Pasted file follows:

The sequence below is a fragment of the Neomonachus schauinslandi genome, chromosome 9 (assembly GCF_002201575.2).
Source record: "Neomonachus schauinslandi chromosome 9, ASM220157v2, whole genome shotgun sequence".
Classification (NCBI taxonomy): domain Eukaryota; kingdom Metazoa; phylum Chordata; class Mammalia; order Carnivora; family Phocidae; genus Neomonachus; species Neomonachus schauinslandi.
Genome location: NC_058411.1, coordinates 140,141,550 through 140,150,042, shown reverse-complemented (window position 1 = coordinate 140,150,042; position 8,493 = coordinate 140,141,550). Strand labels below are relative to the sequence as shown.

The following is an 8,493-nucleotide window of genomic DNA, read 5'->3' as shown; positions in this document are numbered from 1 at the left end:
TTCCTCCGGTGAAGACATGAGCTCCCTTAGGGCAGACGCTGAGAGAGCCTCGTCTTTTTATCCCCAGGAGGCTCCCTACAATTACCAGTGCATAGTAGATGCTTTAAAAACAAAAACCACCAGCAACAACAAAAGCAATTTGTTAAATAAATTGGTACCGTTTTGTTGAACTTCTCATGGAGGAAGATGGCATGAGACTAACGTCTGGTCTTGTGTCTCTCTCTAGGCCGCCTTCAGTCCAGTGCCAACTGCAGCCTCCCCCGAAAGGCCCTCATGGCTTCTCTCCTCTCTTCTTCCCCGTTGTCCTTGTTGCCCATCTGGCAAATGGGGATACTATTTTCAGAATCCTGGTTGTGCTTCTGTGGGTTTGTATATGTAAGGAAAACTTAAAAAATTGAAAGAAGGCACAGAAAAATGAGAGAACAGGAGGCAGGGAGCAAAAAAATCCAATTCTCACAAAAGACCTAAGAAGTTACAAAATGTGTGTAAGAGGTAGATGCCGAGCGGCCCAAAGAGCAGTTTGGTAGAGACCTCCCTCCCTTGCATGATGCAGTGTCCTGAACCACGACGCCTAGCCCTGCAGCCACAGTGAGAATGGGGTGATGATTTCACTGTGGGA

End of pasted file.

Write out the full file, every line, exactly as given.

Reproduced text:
The sequence below is a fragment of the Neomonachus schauinslandi genome, chromosome 9 (assembly GCF_002201575.2).
Source record: "Neomonachus schauinslandi chromosome 9, ASM220157v2, whole genome shotgun sequence".
Classification (NCBI taxonomy): domain Eukaryota; kingdom Metazoa; phylum Chordata; class Mammalia; order Carnivora; family Phocidae; genus Neomonachus; species Neomonachus schauinslandi.
Genome location: NC_058411.1, coordinates 140,141,550 through 140,150,042, shown reverse-complemented (window position 1 = coordinate 140,150,042; position 8,493 = coordinate 140,141,550). Strand labels below are relative to the sequence as shown.

The following is an 8,493-nucleotide window of genomic DNA, read 5'->3' as shown; positions in this document are numbered from 1 at the left end:
TTCCTCCGGTGAAGACATGAGCTCCCTTAGGGCAGACGCTGAGAGAGCCTCGTCTTTTTATCCCCAGGAGGCTCCCTACAATTACCAGTGCATAGTAGATGCTTTAAAAACAAAAACCACCAGCAACAACAAAAGCAATTTGTTAAATAAATTGGTACCGTTTTGTTGAACTTCTCATGGAGGAAGATGGCATGAGACTAACGTCTGGTCTTGTGTCTCTCTCTAGGCCGCCTTCAGTCCAGTGCCAACTGCAGCCTCCCCCGAAAGGCCCTCATGGCTTCTCTCCTCTCTTCTTCCCCGTTGTCCTTGTTGCCCATCTGGCAAATGGGGATACTATTTTCAGAATCCTGGTTGTGCTTCTGTGGGTTTGTATATGTAAGGAAAACTTAAAAAATTGAAAGAAGGCACAGAAAAATGAGAGAACAGGAGGCAGGGAGCAAAAAAATCCAATTCTCACAAAAGACCTAAGAAGTTACAAAATGTGTGTAAGAGGTAGATGCCGAGCGGCCCAAAGAGCAGTTTGGTAGAGACCTCCCTCCCTTGCATGATGCAGTGTCCTGAACCACGACGCCTAGCCCTGCAGCCACAGTGAGAATGGGGTGATGATTTCACTGTGGGA